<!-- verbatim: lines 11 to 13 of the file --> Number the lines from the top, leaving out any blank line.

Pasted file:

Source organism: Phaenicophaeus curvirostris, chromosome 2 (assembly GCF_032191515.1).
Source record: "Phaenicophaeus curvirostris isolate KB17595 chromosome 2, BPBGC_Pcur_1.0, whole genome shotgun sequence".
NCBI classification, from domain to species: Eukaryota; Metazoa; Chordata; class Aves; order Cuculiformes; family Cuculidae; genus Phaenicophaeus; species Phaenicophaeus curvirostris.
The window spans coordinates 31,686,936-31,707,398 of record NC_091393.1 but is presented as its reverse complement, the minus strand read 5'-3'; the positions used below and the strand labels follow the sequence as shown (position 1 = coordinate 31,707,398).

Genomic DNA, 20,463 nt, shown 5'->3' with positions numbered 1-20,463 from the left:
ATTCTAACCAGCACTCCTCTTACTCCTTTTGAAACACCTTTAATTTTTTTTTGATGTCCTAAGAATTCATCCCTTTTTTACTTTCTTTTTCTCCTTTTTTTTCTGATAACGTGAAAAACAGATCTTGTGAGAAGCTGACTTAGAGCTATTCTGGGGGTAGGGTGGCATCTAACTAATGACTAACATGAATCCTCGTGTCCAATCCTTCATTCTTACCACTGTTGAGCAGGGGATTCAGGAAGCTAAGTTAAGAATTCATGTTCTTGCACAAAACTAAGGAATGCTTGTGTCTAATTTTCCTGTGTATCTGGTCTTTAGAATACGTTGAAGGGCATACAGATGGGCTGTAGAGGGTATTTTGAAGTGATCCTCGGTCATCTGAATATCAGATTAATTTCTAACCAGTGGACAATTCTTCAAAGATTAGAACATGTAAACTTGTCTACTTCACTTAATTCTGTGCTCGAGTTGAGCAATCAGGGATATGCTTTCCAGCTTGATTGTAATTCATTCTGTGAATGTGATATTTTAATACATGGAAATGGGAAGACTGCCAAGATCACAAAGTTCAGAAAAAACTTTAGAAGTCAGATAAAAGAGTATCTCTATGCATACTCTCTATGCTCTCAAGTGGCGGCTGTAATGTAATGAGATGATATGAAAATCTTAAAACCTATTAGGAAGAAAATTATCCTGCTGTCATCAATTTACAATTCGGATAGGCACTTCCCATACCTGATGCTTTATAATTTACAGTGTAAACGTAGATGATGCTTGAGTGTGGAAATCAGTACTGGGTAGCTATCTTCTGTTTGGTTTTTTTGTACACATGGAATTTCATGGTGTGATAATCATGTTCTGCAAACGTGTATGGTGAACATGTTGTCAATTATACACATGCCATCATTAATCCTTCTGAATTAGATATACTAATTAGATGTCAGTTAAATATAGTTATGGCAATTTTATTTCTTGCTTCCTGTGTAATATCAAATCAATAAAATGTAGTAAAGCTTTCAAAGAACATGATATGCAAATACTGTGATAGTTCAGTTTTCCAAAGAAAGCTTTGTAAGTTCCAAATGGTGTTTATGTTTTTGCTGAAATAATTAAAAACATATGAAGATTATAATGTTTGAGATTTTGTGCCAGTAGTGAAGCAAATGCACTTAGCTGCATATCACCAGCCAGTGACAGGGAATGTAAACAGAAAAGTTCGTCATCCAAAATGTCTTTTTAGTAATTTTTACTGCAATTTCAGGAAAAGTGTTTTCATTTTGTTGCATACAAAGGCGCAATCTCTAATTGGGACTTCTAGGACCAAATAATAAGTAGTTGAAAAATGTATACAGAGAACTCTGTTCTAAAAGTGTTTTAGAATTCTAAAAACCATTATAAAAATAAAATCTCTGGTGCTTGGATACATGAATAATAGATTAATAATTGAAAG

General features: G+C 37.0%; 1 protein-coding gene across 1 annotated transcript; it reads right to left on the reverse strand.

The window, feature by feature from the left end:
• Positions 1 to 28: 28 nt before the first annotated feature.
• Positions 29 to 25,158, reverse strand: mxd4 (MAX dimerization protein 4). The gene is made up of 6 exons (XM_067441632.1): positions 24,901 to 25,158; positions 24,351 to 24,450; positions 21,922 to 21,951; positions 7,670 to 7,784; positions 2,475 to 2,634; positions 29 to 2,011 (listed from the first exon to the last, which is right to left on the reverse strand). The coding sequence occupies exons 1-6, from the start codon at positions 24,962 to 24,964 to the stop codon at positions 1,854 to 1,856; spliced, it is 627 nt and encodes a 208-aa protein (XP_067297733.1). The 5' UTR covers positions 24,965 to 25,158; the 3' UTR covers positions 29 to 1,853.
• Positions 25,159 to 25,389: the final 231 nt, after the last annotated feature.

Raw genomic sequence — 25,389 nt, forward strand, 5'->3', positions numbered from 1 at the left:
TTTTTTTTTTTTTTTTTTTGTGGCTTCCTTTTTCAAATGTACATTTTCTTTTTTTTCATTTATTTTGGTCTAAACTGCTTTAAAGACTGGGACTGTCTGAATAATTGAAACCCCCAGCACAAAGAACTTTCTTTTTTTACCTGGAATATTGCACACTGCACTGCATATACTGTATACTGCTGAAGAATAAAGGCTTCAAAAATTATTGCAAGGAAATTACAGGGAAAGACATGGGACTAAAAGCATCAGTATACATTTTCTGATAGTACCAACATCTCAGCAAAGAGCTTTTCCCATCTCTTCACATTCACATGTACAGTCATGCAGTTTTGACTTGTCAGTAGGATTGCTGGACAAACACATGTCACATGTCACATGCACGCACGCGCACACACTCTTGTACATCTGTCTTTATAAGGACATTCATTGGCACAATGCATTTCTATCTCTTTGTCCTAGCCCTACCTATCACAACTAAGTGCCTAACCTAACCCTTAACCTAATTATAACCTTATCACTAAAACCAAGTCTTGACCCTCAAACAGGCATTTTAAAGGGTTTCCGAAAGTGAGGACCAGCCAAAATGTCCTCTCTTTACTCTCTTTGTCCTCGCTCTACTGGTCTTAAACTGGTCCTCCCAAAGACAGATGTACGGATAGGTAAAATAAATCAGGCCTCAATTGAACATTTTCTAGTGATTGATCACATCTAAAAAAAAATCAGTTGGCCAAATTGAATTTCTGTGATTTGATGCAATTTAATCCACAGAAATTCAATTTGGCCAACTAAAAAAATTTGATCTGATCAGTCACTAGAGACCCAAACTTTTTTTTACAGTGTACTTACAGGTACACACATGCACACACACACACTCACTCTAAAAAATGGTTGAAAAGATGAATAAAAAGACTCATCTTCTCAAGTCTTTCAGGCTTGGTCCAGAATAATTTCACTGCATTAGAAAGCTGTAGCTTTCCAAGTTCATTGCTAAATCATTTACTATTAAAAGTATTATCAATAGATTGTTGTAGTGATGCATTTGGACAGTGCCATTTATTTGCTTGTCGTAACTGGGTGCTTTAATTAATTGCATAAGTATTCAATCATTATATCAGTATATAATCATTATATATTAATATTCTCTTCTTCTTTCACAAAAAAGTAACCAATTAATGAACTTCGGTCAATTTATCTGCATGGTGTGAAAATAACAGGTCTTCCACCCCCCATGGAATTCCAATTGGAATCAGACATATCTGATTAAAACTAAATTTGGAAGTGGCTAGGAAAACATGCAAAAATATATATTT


• Positions 25,159 to 25,389: the final 231 nt, after the last annotated feature.

Raw genomic sequence — 25,389 nt, forward strand, 5'->3', positions numbered from 1 at the left:
TTTTTTTTTTTTTTTTTTTGTGGCTTCCTTTTTCAAATGTACATTTTCTTTTTTTTCATTTATTTTGGTCTAAACTGCTTTAAAGACTGGGACTGTCTGAATAATTGAAACCCCCAGCACAAAGAACTTTCTTTTTTTACCTGGAATATTGCACACTGCACTGCATATACTGTATACTGCTGAAGAATAAAGGCTTCAAAAATTATTGCAAGGAAATTACAGGGAAAGACATGGGACTAAAAGCATCAGTATACATTTTCTGATAGTACCAACATCTCAGCAAAGAGCTTTTCCCATCTCTTCACATTCACATGTACAGTCATGCAGTTTTGACTTGTCAGTAGGATTGCTGGACAAACACATGTCACATGTCACATGCACGCACGCGCACACACTCTTGTACATCTGTCTTTATAAGGACATTCATTGGCACAATGCATTTCTATCTCTTTGTCCTAGCCCTACCTATCACAACTAAGTGCCTAACCTAACCCTTAACCTAATTATAACCTTATCACTAAAACCAAGTCTTGACCCTCAAACAGGCATTTTAAAGGGTTTCCGAAAGTGAGGACCAGCCAAAATGTCCTCTCTTTACTCTCTTTGTCCTCGCTCTACTGGTCTTAAACTGGTCCTCCCAAAGACAGATGTACGGATAGGTAAAATAAATCAGGCCTCAATTGAACATTTTCTAGTGATTGATCACATCTAAAAAAAAATCAGTTGGCCAAATTGAATTTCTGTGATTTGATGCAATTTAATCCACAGAAATTCAATTTGGCCAACTAAAAAAATTTGATCTGATCAGTCACTAGAGACCCAAACTTTTTTTTACAGTGTACTTACAGGTACACACATGCACACACACACACTCACTCTAAAAAATGGTTGAAAAGATGAATAAAAAGACTCATCTTCTCAAGTCTTTCAGGCTTGGTCCAGAATAATTTCACTGCATTAGAAAGCTGTAGCTTTCCAAGTTCATTGCTAAATCATTTACTATTAAAAGTATTATCAATAGATTGTTGTAGTGATGCATTTGGACAGTGCCATTTATTTGCTTGTCGTAACTGGGTGCTTTAATTAATTGCATAAGTATTCAATCATTATATCAGTATATAATCATTATATATTAATATTCTCTTCTTCTTTCACAAAAAAGTAACCAATTAATGAACTTCGGTCAATTTATCTGCATGGTGTGAAAATAACAGGTCTTCCACCCCCCATGGAATTCCAATTGGAATCAGACATATCTGATTAAAACTAAATTTGGAAGTGGCTAGGAAAACATGCAAAAATATATATTT